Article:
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The New “Blended” Benefits Package for Military Personnel

Posted by Corey F. Schechter | Feb 17, 2017 | 0 Comments

Contributing Author: Dianne Schechter

The year ahead will prompt many of today's 1.3 million active-duty service members to make a big decision about their retirement benefits: whether to preserve their place in the traditional military pension system or opt into a new “blended” benefits package.

In the months to come, the Defense Department will begin an expansive education program to ensure all troops understand the difference between the two benefits and are prepared to make such a critical personal financial decision.  Those who are eligible to make a choice between the two benefits, have a full year before they can opt in to the new plan.  That window will last from January 1, 2018 through December 31, 2018.  Everyone who joins the military on or after January 1, 2018, will be automatically enrolled in the new plan.

The law contains a grandfather clause giving troops entering the service prior to 2018 the option to keep the legacy retirement benefit, which offers a monthly pension check equal to 50 percent of basic pay after 20 years of service.

The new retirement benefits offers a smaller pension check, 40 percent of basic pay after 20 years, yet also includes monthly government contributions to an individual retirement account that service members own outright after completing just 2 years of service.  It will be similar to 401(k) contributions for private sector employees, and marks the first time the military will offer some limited retirement benefits to troops who leave the service before reaching 20 years.  Historically, non-career service members (more than 80 percent of the force) have not received any retirement benefit.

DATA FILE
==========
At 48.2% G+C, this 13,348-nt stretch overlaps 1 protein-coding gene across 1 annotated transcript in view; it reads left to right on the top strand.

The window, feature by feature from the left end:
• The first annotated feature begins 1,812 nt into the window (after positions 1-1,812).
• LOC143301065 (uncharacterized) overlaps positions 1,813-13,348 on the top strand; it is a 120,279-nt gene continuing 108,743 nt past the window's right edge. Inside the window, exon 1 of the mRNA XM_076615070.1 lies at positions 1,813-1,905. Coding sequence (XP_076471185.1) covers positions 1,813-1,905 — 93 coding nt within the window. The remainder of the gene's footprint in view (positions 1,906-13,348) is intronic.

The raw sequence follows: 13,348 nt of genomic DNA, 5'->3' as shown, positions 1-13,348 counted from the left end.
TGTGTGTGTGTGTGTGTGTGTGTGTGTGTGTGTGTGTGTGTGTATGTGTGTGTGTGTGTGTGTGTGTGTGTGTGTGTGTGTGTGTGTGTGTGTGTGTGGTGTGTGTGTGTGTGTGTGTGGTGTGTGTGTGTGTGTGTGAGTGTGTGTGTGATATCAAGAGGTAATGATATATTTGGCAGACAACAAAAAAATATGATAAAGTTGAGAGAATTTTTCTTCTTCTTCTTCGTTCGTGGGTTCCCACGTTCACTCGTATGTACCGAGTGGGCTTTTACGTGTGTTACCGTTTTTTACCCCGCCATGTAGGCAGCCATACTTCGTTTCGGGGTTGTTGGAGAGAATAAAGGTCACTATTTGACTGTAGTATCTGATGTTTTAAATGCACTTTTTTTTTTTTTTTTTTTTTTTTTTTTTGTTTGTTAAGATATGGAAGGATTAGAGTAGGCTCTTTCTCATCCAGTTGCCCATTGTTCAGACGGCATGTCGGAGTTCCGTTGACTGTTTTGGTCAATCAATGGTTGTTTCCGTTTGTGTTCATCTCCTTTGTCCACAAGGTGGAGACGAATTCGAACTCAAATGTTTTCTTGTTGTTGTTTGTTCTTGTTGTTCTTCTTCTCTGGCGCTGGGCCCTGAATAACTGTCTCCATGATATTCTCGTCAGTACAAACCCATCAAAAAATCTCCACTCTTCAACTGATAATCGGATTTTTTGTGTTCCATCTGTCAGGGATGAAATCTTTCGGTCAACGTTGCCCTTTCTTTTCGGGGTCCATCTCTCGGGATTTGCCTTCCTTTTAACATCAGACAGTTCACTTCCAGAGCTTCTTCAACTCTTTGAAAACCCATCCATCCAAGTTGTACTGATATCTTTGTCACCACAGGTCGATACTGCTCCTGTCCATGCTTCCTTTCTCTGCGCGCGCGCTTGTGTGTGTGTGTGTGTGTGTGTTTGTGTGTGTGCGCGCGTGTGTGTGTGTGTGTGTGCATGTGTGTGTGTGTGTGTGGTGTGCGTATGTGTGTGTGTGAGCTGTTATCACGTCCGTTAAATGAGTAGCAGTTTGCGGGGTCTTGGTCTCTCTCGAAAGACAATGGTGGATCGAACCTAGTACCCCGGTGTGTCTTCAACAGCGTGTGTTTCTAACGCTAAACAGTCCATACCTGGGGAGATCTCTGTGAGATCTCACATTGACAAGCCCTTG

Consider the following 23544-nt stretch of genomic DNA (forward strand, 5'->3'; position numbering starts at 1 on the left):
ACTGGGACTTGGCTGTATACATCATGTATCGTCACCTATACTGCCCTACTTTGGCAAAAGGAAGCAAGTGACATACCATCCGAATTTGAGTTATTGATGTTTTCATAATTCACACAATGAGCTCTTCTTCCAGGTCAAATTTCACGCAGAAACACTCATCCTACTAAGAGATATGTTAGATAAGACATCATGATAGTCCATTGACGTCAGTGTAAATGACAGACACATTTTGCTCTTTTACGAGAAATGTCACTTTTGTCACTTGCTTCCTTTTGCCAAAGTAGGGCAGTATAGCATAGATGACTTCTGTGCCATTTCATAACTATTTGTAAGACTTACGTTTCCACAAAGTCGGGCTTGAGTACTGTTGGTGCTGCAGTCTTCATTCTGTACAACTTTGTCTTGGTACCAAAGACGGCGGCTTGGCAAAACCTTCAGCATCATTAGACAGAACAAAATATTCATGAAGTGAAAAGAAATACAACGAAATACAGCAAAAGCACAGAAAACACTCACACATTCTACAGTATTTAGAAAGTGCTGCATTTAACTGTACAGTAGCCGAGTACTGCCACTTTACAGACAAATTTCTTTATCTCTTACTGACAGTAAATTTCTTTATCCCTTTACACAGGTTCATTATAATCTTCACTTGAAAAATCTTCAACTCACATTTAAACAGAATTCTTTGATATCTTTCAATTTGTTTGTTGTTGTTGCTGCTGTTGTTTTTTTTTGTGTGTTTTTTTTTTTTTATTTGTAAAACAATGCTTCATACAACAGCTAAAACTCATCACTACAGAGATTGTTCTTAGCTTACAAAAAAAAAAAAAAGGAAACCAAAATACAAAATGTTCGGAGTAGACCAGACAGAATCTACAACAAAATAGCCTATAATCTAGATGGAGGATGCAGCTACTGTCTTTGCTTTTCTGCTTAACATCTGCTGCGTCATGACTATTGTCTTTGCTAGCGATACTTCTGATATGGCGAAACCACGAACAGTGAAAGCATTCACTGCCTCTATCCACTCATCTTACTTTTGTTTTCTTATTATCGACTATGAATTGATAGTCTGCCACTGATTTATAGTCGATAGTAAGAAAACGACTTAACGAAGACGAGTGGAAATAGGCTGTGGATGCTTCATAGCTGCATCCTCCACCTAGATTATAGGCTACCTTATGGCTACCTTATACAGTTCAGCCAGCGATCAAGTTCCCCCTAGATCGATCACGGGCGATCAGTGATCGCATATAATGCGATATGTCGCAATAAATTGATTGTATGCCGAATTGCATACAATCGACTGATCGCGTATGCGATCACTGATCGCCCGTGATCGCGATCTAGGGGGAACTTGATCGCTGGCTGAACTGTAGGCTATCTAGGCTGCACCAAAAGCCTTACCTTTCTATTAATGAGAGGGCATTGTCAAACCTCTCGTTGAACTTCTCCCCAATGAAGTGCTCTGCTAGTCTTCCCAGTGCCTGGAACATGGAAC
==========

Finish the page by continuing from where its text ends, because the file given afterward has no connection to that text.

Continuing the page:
The new system will make individual retirement account contributions equal to at least 1 percent of basic pay.  Additionally, the government will provide matching funds (up to a maximum of 5 percent of compensation) to troops who contribute their own cash. 

Individual contributions are tax-deferred, meaning the tax is payable upon withdrawal.  But money deposited into these retirement accounts, known as a Thrift Savings Plan, is generally not available for withdrawal before the owner reaches the age of 59 ½ .  Early withdrawal comes with significant tax penalties.

The most important factor in the decision will be whether an individual service member plans to stay for a 20-year-military career.  For those who expect to reach the 20-year mark, or who have already reached their 20-year mark and intend to retire from active service in the near future, the traditional pension system is probably a better deal.  However, for young troops who are unsure about their career plans, the new system has the potential to provide a greater retirement benefit than the traditional pension system after 20 years of active service and also promises some retirement benefit for those who might leave long before 20 years of service.

About the Author

Corey F. Schechter

Corey Schechter practices in the areas of Employee Benefits, Employee Stock Ownership Plans, Pension and Profit Sharing Plans, ERISA, ERISA Litigation, Business Law, Qualified Domestic Relations Orders (QDROs), and Employment and Labor Law.


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